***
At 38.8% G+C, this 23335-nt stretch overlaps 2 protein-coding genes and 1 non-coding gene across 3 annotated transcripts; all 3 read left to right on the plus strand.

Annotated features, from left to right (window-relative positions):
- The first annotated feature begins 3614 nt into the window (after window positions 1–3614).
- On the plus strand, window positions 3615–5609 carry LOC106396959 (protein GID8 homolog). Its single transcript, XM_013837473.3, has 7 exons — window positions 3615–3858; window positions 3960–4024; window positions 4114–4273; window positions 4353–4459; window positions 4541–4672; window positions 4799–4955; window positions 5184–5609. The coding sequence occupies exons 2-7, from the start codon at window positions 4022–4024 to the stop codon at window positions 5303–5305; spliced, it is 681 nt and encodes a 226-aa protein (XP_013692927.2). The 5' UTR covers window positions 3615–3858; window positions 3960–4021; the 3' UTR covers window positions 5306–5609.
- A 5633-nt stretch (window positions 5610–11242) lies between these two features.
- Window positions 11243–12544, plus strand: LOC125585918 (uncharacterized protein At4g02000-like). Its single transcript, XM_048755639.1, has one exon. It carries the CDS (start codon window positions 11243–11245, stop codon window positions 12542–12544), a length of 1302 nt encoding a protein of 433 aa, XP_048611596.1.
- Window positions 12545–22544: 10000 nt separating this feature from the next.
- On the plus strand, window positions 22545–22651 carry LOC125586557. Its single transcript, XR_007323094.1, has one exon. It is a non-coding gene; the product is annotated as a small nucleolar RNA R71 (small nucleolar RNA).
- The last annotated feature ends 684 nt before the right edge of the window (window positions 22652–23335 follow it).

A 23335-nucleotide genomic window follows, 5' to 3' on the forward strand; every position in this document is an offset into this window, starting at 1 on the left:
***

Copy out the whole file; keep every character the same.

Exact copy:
At 38.8% G+C, this 23335-nt stretch overlaps 2 protein-coding genes and 1 non-coding gene across 3 annotated transcripts; all 3 read left to right on the plus strand.

Annotated features, from left to right (window-relative positions):
- The first annotated feature begins 3614 nt into the window (after window positions 1–3614).
- On the plus strand, window positions 3615–5609 carry LOC106396959 (protein GID8 homolog). Its single transcript, XM_013837473.3, has 7 exons — window positions 3615–3858; window positions 3960–4024; window positions 4114–4273; window positions 4353–4459; window positions 4541–4672; window positions 4799–4955; window positions 5184–5609. The coding sequence occupies exons 2-7, from the start codon at window positions 4022–4024 to the stop codon at window positions 5303–5305; spliced, it is 681 nt and encodes a 226-aa protein (XP_013692927.2). The 5' UTR covers window positions 3615–3858; window positions 3960–4021; the 3' UTR covers window positions 5306–5609.
- A 5633-nt stretch (window positions 5610–11242) lies between these two features.
- Window positions 11243–12544, plus strand: LOC125585918 (uncharacterized protein At4g02000-like). Its single transcript, XM_048755639.1, has one exon. It carries the CDS (start codon window positions 11243–11245, stop codon window positions 12542–12544), a length of 1302 nt encoding a protein of 433 aa, XP_048611596.1.
- Window positions 12545–22544: 10000 nt separating this feature from the next.
- On the plus strand, window positions 22545–22651 carry LOC125586557. Its single transcript, XR_007323094.1, has one exon. It is a non-coding gene; the product is annotated as a small nucleolar RNA R71 (small nucleolar RNA).
- The last annotated feature ends 684 nt before the right edge of the window (window positions 22652–23335 follow it).

A 23335-nucleotide genomic window follows, 5' to 3' on the forward strand; every position in this document is an offset into this window, starting at 1 on the left: